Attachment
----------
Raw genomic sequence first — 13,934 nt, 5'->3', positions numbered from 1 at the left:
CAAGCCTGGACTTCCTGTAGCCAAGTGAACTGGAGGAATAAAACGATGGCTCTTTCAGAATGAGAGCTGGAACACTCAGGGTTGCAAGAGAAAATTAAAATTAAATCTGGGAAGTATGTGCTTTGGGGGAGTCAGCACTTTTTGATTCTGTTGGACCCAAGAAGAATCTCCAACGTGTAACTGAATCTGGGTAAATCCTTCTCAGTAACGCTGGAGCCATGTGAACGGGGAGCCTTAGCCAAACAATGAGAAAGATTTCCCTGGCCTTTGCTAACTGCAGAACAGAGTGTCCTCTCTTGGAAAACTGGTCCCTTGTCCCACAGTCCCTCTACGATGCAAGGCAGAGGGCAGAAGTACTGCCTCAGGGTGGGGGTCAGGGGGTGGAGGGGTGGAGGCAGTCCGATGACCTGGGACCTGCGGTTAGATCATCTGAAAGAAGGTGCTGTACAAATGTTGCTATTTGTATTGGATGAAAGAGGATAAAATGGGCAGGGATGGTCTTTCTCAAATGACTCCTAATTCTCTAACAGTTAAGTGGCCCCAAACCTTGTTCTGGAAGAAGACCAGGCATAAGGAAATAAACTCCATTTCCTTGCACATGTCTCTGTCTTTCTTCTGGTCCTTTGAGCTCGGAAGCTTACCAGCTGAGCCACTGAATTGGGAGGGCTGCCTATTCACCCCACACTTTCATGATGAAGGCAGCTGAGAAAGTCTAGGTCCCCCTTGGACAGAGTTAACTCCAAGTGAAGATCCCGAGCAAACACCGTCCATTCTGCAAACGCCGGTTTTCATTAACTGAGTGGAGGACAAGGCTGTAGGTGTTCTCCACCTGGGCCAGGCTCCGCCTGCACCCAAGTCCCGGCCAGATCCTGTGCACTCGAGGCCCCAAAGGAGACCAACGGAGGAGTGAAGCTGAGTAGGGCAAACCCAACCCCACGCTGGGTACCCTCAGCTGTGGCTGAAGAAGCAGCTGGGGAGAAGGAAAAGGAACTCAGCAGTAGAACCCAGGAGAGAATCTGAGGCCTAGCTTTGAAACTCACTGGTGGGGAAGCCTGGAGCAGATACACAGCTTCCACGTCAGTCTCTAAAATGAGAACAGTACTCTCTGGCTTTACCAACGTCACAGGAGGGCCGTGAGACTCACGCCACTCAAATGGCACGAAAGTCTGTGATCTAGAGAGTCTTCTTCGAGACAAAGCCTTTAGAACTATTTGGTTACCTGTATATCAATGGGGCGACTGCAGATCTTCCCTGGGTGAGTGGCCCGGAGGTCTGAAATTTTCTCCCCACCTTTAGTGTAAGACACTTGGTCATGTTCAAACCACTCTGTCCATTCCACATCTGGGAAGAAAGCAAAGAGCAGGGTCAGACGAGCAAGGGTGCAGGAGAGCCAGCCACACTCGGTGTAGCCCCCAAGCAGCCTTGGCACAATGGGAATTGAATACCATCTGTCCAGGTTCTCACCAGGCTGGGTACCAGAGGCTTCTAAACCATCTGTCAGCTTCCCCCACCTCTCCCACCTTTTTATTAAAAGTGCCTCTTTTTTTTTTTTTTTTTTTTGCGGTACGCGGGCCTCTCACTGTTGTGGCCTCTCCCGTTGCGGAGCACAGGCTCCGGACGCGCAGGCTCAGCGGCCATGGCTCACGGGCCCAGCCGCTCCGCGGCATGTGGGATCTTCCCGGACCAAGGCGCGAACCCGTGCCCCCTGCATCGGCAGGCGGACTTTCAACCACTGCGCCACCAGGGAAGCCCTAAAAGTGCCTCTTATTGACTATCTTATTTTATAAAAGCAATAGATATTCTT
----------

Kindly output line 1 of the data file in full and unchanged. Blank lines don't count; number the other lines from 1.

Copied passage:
Raw genomic sequence first — 13,934 nt, 5'->3', positions numbered from 1 at the left: